One year after Assistant Professor of Physics Christina Othon left Wesleyan and assumed a position at Ripon College in Wisconsin, she filed a complaint against Wesleyan in federal court alleging sex discrimination and retaliation in violation of Title IX, Title VII, and the Connecticut Fair Employment Practices Act. Othon’s complaint gave a detailed account of the tenure application process and how its grounding in teacher evaluations allowed for students’ gender bias to unjustly influence her tenure eligibility.
The Argus reached out to some of Othon’s former students to learn more about who she was as a teacher and mentor and to understand how gender bias may have influenced her classroom environments. Gemma Shay ’18 had a close personal relationship with Othon, and described her as a formative and inspiring professor.
“Physics can be an intimidating field to enter, and having her as my first professor and mentor really made me feel like I had someone who believed I was capable of succeeding academically,” Shay wrote in an email to The Argus.
Jonas Powell B.A. ’18 M.A. ’19 also took an introductory physics course with Othon in his first year, and though he did not have a similarly positive experience, he did respect her as a professor.
“At the time I didn’t really like Othon as a teacher, but reflecting on that now, I’ve realized that it’s basically impossible to make an intro physics class fun/exciting/engaging, so I think I was more reacting to the content than to her,” Powell wrote in an email to The Argus. “She also used a flipped classroom model for the course which, while being a good idea I guess in theory, is not something I’ve ever seen well executed, so I think that also affected the course quality. However, her enthusiasm and passion for making sure that [the things we] actually learned (even though most of the class was taking it just as a gen-ed or pre-med requirement) was always tangible, which I admired and appreciated.”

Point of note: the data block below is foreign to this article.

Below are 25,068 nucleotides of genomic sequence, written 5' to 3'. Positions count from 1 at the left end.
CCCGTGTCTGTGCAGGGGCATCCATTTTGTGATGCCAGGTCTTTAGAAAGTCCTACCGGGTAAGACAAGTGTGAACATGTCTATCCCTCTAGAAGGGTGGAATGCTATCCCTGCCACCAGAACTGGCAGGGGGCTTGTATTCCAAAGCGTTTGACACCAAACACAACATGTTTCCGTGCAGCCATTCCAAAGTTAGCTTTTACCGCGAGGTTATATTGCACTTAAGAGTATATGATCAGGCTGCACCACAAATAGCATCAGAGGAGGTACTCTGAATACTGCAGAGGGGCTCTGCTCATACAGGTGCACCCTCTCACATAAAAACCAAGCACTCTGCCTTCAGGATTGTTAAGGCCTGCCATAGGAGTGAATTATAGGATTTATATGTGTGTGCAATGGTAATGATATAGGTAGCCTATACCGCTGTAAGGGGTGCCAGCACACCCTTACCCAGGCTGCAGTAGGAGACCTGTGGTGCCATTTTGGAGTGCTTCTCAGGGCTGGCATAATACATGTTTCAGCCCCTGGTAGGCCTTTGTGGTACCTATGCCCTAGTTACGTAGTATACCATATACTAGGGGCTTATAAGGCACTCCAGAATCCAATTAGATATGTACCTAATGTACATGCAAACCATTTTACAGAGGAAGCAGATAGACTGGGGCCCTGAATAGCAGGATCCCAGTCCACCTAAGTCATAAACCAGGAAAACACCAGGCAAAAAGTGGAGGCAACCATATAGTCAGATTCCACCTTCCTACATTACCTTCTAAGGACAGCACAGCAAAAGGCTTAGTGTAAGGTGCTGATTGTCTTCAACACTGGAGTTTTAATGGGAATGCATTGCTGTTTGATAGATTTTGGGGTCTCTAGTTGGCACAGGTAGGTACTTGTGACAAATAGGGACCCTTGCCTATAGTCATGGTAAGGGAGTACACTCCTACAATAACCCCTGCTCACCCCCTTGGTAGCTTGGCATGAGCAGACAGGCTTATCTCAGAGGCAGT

Powell noticed that his peers were quick to criticize Othon, but isn’t sure that is necessarily attributed to gender bias.
“They didn’t generally respect her, which I remember noticing,” Powell wrote. “I remember not really enjoying her or the class, but still being pretty amazed at how viciously some peers talked about her. I would hesitate at least a moment though before blaming this on gender, since I have heard a similar baseline level of criticism leveled at other intro physics profs; it’s just a class that inspires professor-bashing, it seems.”
Shay, on the other hand, found that male students tended to be more combative with Othon, and were eager to point out any and all minor mistakes that she made.
“I think a lot of guys, especially freshmen in STEM, have a really hard time listening to a women tell them they’re wrong for the first time and accepting that she might know more than them in a subject they have been told they’re really good at,” Shay wrote. “Especially while TAing for Othon and another female physics professor, I saw that male students tended to be much more argumentative in a way that bordered on disrespect while asking questions in class. One thing that really bothered me is that Othon was often criticized and even got bad reviews online for making small mistakes in class, which is a completely normal thing that happens when you’re writing long equations on a whiteboard all day. Every physics professor I had made math errors during class, many even did it on purpose for students to catch, but people really loved to pick on that as proof that she was less competent.”